The new (flawed) investment advisor regulation is a non-starter since SEBI is proposing to regulate through the idea of Self Regulatory Organisation. SROs have not worked in the past and may fail in this case too
The Securities and Exchange Board of India (SEBI) in a concept paper suggests that a Self Regulatory Organisation (SRO) be set up to regulate investment advisors. The SRO would be registered under the Securities and Exchange Board of India (SEBI). The activity of investment advisors would be regulated by the SRO. However, issues related to the financial products other than securities would come under the jurisdiction of other regulators. Is SRO the right structure to institute so-called investment advisor regulations?
Forming an SRO would just result in a blame-game situation and there would be no accountability. When an issue arises, the regulator would blame the SRO for not being able to supervise one of its advisors. Theoretically, the SRO could penalise the advisor, but will it not lead to a maelstrom of protests and finger-pointing? Who will actually 'run' the SRO? Indians are notorious for not being able to group together for common good and this is supposed to a grouping of sellers for the buyers' good! India's grievance redressal, which is not pro-investor, will just get worse.
In any case, will an SRO be even set up? Is there a precedence of effective SROs? The concept of SROs, mooted by GV Ramakrishna, the second SEBI chairman way back in 1993, has never worked in India. SEBI wanted the investment bankers to form what is called Association of Merchant Bankers of India (AMBI).
Then there is Association of Mutual Funds of India (AMFI). In 2009, the market regulator pushed hard to make AMFI an SRO. AMFI has repeatedly rejected SEBI's offer to transform itself into an SRO. AMFI prefers to be a lobbying organisation for the mutual fund industry rather than an SRO responsible for regulating asset management companies (AMCs).
In practice, only the stock exchanges, which wield substantial powers of their own are SROs of any consequence. This is because the job of exchanges is real time and is of critical importance. They have to have elaborate rules and implement them strictly. But even exchanges are often found wanting when it comes to investor protection. They instead prefer to pass on the buck to the regulator. When asked about price-rigging in illiquid scrips, the Bombay Stock Exchange (BSE) keeps mum. The concept of SRO works only with respect to regulating brokers. The only other example of SRO Registrars Association of India. There are hardly a few registrars, unlike distributors which number in tens of thousands.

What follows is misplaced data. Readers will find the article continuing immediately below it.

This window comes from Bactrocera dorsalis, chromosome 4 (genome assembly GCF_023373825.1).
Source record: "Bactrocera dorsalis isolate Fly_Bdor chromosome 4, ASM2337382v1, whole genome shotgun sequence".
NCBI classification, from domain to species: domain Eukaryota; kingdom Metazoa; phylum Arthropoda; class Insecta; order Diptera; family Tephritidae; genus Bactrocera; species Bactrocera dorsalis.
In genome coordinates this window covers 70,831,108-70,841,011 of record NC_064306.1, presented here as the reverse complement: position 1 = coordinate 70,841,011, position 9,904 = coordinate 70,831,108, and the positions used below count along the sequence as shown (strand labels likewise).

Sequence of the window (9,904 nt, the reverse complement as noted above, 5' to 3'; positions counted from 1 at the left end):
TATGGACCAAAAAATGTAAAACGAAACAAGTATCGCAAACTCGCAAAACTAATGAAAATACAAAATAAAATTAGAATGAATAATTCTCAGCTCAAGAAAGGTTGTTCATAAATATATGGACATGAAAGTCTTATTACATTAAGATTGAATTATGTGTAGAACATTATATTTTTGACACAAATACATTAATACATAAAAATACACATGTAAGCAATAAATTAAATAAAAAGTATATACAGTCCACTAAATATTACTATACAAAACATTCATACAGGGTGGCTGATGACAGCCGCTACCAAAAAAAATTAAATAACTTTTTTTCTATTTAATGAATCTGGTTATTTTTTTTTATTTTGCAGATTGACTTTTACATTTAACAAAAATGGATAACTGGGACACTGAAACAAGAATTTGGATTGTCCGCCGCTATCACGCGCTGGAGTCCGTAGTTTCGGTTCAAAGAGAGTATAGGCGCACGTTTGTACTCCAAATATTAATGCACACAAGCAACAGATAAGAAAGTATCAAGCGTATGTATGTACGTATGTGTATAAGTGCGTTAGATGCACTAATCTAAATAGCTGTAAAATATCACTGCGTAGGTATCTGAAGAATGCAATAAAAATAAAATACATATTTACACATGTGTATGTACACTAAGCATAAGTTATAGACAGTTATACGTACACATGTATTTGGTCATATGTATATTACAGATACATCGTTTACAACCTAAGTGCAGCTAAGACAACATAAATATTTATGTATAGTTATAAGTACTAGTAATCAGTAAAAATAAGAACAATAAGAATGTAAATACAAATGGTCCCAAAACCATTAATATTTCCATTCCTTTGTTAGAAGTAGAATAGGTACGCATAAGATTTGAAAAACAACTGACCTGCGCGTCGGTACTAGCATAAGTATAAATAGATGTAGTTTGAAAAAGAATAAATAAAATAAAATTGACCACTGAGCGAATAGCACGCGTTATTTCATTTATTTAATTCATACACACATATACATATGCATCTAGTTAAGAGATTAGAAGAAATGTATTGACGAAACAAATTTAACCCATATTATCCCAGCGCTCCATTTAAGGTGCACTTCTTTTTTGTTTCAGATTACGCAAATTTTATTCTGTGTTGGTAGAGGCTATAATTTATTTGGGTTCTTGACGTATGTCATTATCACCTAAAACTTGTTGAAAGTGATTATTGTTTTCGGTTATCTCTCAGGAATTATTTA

What are the chances that SEBI would be able to get them together and persuade them to create an effective SRO? Where would it even start? SEBI can call a meeting of HDFC Bank, Citi Bank, Karvy, etc, to get the idea going but who is it possible that that these totally bottomline-focused organisations would be willing to come together and regulate themselves? And what happens to smaller national distributors and tens of thousands of smaller once spread across the country. Do they get a voice? If they don't get a voice, what happens?
It seems unthinkable that if just 40 well-resourced and large organisations (the AMCs) could not get together and form an SRO, a group of thousands of disparate and heterogeneous businesses (financial products distributors), would be willing and able to come together. Can SEBI, which is often found bungling in basic, ways ensure this? Don't bet on it.
In the fourth part of this series we will look at more hurdles in implenting Sebi's idea of regulating advisors, brought to our attention by some smart and ethical distributors.